CTPD fears Zambia’s foreign reserves may dry up by 2021
By Staff Reporter
CENTRE for Trade Policy and Development (CTPD) estimates that Zambia will have no reserves by 2021 to cover the US$750 Eurobond bullet payment if the situation is not corrected.
And CTPD executive director Isaac Mwaipopo says the recent statement by finance minister Margaret Mwanakatwe, on Bloomberg that Zambia’s foreign reserves were positive was deeply worrying.
Mwaipopo said the rapid depletion of a nation’s foreign reserves must be a cause for serious concern and should not be taken lightly, especially by the Minister entrusted with the responsibility to oversee and manage public finance.
Mwaipopo said that countries keep stock of foreign reserves in order to maintain foreign currency liquidity in case of an economic crisis.
He added that this is why such reserves are translated into month of import cover, implying the need to have reserves to cover imports in case the country’s ability to earn more currency is negatively affected.
He said the Central Bank also keeps foreign currency in order to instil investor confidence, to make sure the country meets its external obligations and to keep the financial market stable.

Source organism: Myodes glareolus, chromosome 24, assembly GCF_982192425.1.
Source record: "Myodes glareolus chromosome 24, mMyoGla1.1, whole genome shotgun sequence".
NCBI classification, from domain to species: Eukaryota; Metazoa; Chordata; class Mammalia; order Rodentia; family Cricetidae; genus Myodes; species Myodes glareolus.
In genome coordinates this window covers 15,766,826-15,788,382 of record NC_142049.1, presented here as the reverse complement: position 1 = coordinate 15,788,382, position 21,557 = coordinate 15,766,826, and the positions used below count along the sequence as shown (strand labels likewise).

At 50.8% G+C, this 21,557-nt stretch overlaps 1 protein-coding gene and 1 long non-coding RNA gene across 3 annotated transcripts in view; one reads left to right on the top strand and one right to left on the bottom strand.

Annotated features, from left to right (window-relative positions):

“The rate at which Zambia’s foreign reserves are depleting cause for serious remedial measures, If Zambia’s foreign reserves continue to deplete, CTPD foresee a situation in which the nation fails to maintain the value of the Kwacha, defaults on external debt obligations with respect to the eurobonds, reduced FDI due to falling investor confidence, experiences lower economic growth, and exposes itself to currency attacks,” he said.
“The Central Bank will find it increasingly difficult to maintain the inflation rate and respond to exchange rate depreciation. Zambia’s foreign exchange reserves were estimated at $2.4 billion in April, 2017 but as of February, 2018, Zambia’s foreign exchange reserves stood at US1.867 billion which is roughly two months of import cover”.
He said based on this outlook, CTPD estimates that Zambia will have no reserves by 2021 to cover the US$750 Eurobond bullet payment if the situation is not corrected.
Mwaipopo noted that most recently, the reserves have been estimated to be around US$1.2 billion as at end of March 2019 implying that the reserves have been depleting by about US$600 million per annum on average between 2017 and 2019.
He said though it is true that central banks can also diversify into gold reserves, this may not work for Zambia.
Mwaipopo said if this was the alternative solution, Zambia should have done it many years ago, adding that Zambia cannot build gold reserves because it has clearly failed to keep currency reserves despite setting repeated objectives to increase foreign reserves in successive past budgets.
He stressed that the most critical issue was that the country had borrowed excessively and needed to limit its borrowing in order to reduce interest payments.